and cool with a comfortable mattress and pillows.
-- Reduce or eliminate your intake of caffeine, nicotine and alcohol.
-- Save your worries for the daytime. If concerns come to mind, write
them in a "worry book" so you can address those issues the next day.
-- If you can't sleep, go into another room and do something relaxing
until you feel tired.
-- Exercise regularly, but avoid vigorous workouts close to bedtime.

Poll Methodology and Definitions

The National Sleep Foundation began surveying American sleep health and behaviors in 1991. The 2010 Sleep in America annual poll was conducted for the National Sleep Foundation by WB&A Market Research, using a random sample of 1,007 adults between the ages of 25-60 and identifying themselves as White, Black/African-American, Asian or Hispanic. This poll has adopted the group definition used by the Centers for Disease Control and Prevention (CDC), the U.S. Census Bureau, and related public health groups; while NSF also acknowledges that this is an imperfect description of race and ethnic groups. No effort was made to verify the accuracy of the respondent's self-identification. Individuals from other ethnic groups were excluded from participating. The Sleep in America Poll Task Force did consider economic factors in analyzing the data. The margin of error is +/- 3.1 percentage points at the 95% confidence level.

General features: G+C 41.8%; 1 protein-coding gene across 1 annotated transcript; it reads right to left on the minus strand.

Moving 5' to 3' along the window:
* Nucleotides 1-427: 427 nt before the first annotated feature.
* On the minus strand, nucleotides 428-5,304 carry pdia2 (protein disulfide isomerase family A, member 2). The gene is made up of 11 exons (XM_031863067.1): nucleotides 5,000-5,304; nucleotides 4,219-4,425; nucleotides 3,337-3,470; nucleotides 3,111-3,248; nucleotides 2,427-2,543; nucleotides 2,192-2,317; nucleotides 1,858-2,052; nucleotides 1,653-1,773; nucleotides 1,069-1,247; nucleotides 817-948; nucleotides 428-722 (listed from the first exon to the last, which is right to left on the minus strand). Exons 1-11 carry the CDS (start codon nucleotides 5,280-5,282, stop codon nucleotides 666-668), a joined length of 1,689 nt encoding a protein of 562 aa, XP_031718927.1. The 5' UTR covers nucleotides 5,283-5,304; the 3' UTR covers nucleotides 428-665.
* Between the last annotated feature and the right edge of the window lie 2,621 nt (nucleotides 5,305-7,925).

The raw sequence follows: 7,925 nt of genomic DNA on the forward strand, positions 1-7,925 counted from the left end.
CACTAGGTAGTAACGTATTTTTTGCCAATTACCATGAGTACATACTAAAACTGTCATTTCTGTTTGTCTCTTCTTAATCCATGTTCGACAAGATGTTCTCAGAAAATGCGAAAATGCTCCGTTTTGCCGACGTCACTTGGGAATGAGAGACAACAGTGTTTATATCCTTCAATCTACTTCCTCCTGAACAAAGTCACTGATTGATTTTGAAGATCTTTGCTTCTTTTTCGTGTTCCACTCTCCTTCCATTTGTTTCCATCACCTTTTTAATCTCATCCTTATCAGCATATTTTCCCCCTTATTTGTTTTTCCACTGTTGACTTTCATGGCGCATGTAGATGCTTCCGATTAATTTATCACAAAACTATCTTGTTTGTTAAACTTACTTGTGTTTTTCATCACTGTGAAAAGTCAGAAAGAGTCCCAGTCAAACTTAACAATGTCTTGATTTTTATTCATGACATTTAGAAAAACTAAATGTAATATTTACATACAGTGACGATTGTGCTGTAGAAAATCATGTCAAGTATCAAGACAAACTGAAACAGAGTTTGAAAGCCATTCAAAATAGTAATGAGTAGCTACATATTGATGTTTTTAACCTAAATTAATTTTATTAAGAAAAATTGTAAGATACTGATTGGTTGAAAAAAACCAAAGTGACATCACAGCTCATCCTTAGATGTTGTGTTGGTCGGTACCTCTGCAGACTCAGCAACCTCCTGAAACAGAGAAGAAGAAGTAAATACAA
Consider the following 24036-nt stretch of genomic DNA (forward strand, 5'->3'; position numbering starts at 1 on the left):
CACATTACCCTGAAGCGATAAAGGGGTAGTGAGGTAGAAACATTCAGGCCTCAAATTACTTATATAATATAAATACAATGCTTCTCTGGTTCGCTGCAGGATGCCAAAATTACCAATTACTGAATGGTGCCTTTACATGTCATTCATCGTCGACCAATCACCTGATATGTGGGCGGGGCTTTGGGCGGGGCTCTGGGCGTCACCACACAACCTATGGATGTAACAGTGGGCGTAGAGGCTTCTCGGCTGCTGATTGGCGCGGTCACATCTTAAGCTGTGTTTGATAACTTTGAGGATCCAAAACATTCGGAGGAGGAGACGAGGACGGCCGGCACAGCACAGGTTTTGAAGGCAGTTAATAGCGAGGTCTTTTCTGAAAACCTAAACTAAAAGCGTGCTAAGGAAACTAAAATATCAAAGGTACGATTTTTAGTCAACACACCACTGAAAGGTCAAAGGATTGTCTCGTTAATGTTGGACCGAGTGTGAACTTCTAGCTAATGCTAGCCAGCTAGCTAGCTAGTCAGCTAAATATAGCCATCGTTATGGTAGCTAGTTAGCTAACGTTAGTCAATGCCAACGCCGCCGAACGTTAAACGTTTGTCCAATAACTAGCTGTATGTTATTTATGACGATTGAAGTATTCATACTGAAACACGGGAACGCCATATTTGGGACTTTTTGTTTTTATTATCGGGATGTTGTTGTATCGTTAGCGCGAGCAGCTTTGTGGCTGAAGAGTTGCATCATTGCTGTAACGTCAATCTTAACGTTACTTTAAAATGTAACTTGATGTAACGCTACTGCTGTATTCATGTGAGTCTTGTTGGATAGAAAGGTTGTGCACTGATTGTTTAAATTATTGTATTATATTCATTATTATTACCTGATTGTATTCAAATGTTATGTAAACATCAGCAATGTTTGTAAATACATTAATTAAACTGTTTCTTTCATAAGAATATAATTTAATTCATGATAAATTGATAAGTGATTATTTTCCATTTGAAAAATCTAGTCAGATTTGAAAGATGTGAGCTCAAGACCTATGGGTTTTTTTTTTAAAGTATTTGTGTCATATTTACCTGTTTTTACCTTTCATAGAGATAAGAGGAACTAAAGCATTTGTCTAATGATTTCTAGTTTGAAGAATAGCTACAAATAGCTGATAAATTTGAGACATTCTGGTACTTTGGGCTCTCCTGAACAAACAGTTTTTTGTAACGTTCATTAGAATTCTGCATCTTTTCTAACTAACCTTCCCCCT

2010 Sleep in America Poll Task Force
Sonia Ancoli-Israel, Ph.D. (Chair)
Professor of Psychiatry
Director, Gillin Sleep and Chronomedicine Research Center
Department of Psychiatry
University of California, San Diego

Daniel P. Chapman, Ph.D.
National Center for Chronic Disease
Prevention & Health Promotion
Centers for Disease Control and Prevention